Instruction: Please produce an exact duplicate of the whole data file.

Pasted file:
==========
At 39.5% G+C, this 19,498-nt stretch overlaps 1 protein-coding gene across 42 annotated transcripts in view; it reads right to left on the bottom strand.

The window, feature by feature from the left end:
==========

At 39.5% G+C, this 19,498-nt stretch overlaps 1 protein-coding gene across 42 annotated transcripts in view; it reads right to left on the bottom strand.

The window, feature by feature from the left end: